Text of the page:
Mongolian coal enters the world arena ...

Robert Freedland’s words that “Mongolia may become the Saudi Arabia of Coal” have started to come true in real life. Mongolia’s coal mining sector and its export volume have increased with the speed of light. In addition to this, the Tavantolgoi coal deposit, which, with its gigantic reserve, is among the top deposits in the world, is going to enter the market very soon. In order to conduct mining operation there, mining sharks compete to discuss about the need to make an IPO of Erdenes Tavantolgoi, world’s leading bankers came to Ulaanbaatar and the words “Mongolian coal” began to appear on newspapers’ first pages throughout the world…       
There are many evidences showing that coal, and not copper, is the locomotive of the country’s economy today. In 2010, Mongolia gained an income of USD770.6 million from her copper concentration export, while income from coal export exceeded this amount by over USD100 million by reaching USD877.6 million. In 2008, Mongolia exported 4.2 million tons of coal. Within two years, that number reached 16.6 million tons, representing a 4 fold increase. Specialists remark that, comparing to the previous year, the increase of coal mining by 91.8% became an important push to the 10% growth of Mongolia’s industrial sector in 2010.
Within two years only, the country’s coal sector has grown beyond recognition. Mongolian coal came into fashion and Mongolian companies stepped on the international stock market. Energy Resources and Mongolian Mining Cooperation both issued their shares at the Hong Kong stock exchange and Hunnu Coal, a coal exploration company, made an IPO in Australia. Moreover, a Mongolian state owned “shark” – a new player with the label “Mongolian Coal” was born on the world’s coal market. This shark is, of course, Erdenes Tavantolgoi Company, a daughter company of Erdenes MGL. To issue shares of Erdenes Tavantolgoi on the international stock exchange, over 20 world’s leading investment banks such HSBC, Deutsche, Credit Suisse, Citi, Macquarie and Morgan Stanley have sent their representatives to Mongolia.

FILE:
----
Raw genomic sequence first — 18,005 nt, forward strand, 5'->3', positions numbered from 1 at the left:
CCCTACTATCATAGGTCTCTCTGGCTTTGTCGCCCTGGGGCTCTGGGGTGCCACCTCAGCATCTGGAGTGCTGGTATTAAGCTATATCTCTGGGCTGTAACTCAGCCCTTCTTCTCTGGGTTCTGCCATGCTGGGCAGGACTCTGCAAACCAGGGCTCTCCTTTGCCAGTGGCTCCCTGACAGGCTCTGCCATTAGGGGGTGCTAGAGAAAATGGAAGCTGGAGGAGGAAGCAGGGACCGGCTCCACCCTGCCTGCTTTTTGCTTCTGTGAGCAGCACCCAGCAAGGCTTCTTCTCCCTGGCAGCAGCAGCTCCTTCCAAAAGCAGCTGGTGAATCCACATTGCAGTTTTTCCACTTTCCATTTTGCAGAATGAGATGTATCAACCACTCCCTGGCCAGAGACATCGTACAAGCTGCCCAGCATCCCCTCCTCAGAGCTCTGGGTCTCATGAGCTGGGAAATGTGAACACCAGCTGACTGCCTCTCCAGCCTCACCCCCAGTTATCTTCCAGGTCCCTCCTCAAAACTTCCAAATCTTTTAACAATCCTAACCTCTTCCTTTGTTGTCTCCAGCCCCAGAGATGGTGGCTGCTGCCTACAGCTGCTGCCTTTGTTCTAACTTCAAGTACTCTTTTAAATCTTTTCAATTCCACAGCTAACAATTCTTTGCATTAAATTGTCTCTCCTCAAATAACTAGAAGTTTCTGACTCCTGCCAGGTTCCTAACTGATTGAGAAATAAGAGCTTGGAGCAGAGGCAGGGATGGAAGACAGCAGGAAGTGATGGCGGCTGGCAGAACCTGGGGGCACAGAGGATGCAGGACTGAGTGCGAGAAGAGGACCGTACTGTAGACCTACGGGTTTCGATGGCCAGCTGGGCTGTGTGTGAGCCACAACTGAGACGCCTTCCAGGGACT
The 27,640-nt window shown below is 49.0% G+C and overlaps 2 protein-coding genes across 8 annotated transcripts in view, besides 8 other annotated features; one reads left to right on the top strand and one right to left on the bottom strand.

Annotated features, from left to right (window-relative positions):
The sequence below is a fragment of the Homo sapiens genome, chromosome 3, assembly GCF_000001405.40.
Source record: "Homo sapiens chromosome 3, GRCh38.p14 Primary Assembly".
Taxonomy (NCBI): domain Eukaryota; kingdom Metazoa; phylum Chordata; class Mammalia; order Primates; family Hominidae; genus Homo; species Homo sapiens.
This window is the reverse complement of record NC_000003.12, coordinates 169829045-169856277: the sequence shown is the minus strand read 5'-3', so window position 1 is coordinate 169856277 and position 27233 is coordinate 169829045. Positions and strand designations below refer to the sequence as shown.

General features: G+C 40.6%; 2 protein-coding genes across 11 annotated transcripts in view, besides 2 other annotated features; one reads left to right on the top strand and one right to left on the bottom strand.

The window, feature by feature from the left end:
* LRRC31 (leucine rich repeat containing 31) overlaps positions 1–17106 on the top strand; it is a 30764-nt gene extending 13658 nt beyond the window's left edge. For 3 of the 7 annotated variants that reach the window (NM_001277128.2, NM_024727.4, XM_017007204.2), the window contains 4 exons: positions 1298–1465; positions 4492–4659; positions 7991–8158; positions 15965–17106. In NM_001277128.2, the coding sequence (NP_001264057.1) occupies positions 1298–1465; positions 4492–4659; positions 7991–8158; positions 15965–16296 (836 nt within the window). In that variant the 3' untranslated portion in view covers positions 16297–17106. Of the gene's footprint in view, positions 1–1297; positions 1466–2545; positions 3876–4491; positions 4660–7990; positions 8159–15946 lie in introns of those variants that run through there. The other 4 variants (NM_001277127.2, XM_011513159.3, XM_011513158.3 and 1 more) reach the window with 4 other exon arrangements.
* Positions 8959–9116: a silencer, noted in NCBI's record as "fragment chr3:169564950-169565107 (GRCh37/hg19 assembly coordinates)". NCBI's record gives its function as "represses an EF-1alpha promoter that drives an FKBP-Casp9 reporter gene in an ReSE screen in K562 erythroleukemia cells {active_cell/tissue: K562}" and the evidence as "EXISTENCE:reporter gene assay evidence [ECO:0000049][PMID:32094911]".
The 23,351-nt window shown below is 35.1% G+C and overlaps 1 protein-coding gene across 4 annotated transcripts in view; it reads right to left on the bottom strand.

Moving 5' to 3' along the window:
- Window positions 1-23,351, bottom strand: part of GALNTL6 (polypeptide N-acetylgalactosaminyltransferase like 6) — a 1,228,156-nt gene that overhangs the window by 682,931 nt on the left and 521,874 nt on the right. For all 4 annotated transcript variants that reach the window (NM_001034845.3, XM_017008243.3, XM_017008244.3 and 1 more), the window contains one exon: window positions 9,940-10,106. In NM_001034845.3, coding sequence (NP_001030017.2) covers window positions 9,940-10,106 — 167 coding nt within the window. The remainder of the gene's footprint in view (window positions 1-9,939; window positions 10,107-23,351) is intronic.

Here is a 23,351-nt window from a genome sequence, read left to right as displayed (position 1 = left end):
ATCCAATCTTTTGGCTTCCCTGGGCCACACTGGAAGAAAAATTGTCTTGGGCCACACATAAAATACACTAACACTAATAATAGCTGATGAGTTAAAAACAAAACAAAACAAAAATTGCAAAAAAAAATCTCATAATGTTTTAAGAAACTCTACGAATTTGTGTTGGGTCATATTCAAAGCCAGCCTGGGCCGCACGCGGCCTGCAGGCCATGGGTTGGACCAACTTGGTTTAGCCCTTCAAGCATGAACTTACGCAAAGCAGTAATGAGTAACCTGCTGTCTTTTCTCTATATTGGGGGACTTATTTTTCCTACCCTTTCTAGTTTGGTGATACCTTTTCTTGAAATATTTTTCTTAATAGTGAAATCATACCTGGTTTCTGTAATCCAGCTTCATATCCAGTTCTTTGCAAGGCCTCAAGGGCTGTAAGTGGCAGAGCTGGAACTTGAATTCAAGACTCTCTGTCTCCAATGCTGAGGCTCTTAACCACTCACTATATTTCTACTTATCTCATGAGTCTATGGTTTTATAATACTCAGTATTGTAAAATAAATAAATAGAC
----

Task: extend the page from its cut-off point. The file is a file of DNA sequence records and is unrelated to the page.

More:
In the eastern part of Tavantolgoi, in the Tsankhi area, where most studies and surveys were conducted, Erdenes MGL will conduct mining by making investment itself. D. Zorigt, Minister of Energy, pointed out that it has been estimated that about 15 million tons of coal would be mined out annually during the first phase. “Stripping has started and it has become ready for extraction operation,” he noted. MESCO Steel of the Republic of India, Macmahon of Australia, BBM Operta of the Federal Republic of Germany compete for the right to conduct its mining operation. In all, 15 foreign and domestic companies compete to be selected as strategic investors for conducting mining operation in eastern Tsankhi. It seems that mining operations will be conducted in these two areas within the year. With this, it has become clear that in 2011, coal mining and export will increase to levels never reached before, or even predicted. Now the matter will be whether there is a government policy on the subject or not.

For many years, Erdenet Mining revenues accounted for most of Mongolia’s budget. But the growth of the coal mining industry shows that this situation is about to change resolutely. However, it is rather strange that the income to be allocated from the coal mining sector in the country’s 2011 State Budget has not been clearly stated. Now that the 68% windfall tax has been repealed, it is sure that money milked from Erdenet into the budget will be reduced. But because coal export volume exceeded those of copper concentration, it is logical that a considerable amount of money from coal exports will be allocated to the budget. It seems it is now time to estimate how much tax revenue will be collected from coal mining companies and to think of how the government will support the sector in turn.